How Sunscreen Protects Your Skin

Used correctly, sunscreen protects your skin by offering the best protection possible from the UV rays given off by the sun. You should always make sure that you choose one with a sun protection factor (SPF) that will give good protection for your type of skin. You should also remember that no matter how strong your sunscreen is, it won’t work if you don’t put it on.

Try to get yourself into the habit of putting on sunscreen whenever you go outside, and putting more on when it is required, as the UV rays are still just as strong on cloudy days as they are on sunny ones. The sun’s rays can also reflect off many surfaces such as cement and snow, so you are never safe.

How Sunscreen Works

Most sunscreen protection products are only designed for application on the skin, but what about the rest of your body?

The sun also causes serious problems in places like the lips, eyes and hair.

UV rays are a proven cause of cataracts, and the lips will burn very easily because they are so thin and have no pigmentation. This leaves you with dry lips, which look and feel horrible. To deal with this, some lip balms and lipsticks now have a SPF of around 15, which should be adequate for this area.

Hair can also come under attack from the sun, although we are often unaware, as the effects are never felt. However, it is easy to see the effects — your hair will go dry, wiry and dull, and if you’re going swimming in the heat to cool down, pool chemicals will just make it worse.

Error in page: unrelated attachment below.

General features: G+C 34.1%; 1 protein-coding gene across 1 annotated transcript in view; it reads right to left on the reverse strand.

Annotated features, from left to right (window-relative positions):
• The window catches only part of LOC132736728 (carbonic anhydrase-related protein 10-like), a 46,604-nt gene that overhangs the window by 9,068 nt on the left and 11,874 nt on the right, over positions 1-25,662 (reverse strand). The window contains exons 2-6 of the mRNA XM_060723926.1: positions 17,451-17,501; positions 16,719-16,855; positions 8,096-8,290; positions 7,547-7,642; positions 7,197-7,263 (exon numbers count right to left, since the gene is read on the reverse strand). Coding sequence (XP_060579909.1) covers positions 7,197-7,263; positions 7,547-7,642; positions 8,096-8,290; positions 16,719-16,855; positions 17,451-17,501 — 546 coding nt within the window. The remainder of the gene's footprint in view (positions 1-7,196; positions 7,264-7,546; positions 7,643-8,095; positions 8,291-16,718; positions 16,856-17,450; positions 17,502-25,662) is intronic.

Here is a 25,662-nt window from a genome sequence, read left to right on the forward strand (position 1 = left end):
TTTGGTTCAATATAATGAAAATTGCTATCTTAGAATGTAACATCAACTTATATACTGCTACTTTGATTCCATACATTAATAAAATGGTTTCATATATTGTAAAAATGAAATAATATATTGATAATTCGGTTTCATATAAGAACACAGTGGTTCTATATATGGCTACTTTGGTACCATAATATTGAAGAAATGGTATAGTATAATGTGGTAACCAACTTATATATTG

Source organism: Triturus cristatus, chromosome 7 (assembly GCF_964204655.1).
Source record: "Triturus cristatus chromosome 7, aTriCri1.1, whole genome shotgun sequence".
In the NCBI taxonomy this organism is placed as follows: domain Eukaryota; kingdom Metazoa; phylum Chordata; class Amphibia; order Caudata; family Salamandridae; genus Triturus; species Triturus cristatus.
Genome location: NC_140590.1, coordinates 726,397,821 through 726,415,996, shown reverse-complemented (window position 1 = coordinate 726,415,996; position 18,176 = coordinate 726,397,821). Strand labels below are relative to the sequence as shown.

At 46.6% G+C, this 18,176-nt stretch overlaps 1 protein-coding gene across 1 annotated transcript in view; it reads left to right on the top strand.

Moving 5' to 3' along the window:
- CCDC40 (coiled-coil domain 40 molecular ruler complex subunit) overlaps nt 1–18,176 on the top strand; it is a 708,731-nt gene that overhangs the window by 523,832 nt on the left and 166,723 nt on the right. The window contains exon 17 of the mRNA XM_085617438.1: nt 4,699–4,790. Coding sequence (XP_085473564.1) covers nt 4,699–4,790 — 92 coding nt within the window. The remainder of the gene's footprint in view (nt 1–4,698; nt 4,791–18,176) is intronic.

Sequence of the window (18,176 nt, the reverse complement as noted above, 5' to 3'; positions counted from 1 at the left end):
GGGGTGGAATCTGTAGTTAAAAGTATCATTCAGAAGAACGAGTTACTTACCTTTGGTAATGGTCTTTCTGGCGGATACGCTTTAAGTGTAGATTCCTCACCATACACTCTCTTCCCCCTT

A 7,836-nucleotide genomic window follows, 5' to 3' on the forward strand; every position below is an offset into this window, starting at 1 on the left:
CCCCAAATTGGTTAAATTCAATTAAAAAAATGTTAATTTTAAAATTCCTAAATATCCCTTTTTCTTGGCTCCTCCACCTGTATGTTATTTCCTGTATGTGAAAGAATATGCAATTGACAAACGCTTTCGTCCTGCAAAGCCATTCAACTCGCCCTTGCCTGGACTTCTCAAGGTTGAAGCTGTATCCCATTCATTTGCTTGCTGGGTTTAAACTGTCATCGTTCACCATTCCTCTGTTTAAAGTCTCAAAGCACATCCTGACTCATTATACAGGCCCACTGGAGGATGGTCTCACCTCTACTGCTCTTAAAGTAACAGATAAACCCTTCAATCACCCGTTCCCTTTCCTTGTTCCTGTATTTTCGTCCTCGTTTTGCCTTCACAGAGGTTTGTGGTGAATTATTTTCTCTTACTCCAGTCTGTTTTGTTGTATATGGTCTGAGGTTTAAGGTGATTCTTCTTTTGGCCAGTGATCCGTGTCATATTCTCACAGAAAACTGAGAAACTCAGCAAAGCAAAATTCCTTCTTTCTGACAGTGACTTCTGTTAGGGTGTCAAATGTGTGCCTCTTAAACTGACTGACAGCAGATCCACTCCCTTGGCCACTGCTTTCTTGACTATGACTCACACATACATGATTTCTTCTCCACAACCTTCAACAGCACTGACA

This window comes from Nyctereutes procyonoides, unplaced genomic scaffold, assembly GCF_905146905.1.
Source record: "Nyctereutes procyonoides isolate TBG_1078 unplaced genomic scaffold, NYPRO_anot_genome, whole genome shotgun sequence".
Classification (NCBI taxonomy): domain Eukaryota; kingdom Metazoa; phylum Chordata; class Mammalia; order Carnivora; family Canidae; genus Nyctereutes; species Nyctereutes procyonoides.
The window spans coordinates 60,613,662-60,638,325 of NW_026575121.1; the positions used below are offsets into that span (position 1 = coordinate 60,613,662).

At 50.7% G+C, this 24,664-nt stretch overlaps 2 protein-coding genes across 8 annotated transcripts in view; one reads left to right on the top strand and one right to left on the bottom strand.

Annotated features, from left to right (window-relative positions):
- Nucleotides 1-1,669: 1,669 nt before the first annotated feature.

While sunscreen protects your skin, there are many simpler ways of protecting yourself from the sun than using some advanced lotion from a bottle. Clothing, sunglasses and hats are equally as important in blocking out UV, as is being in the shade at whatever time it’s possible.

For people who spend a lot of time outdoors, there are now many clothes in stores that have an ultraviolet protection factor (UPF). These are sleek, practical and protect you from the sun. These types of clothes are available for people of all shapes and sizes including children, but they come at a cost. If you have a tighter budget, material that is tightly woven and dark in color is good at protecting from the sun. Make sure your clothes are dry, as wet clothes do not give as much protection. If you can bear it, long clothes obviously work better, but in the hot weather this may be a bit extreme.

Wearing hats will protect most of your head; eyes, face, hair and ears. Those with wide brims are the best and will even cool you down. You should always use sunglasses, but make sure the lenses have proper UV filters in them or they will be useless. As you might expect, big lenses are best, and wrap around lenses are also very good as they give the most protection.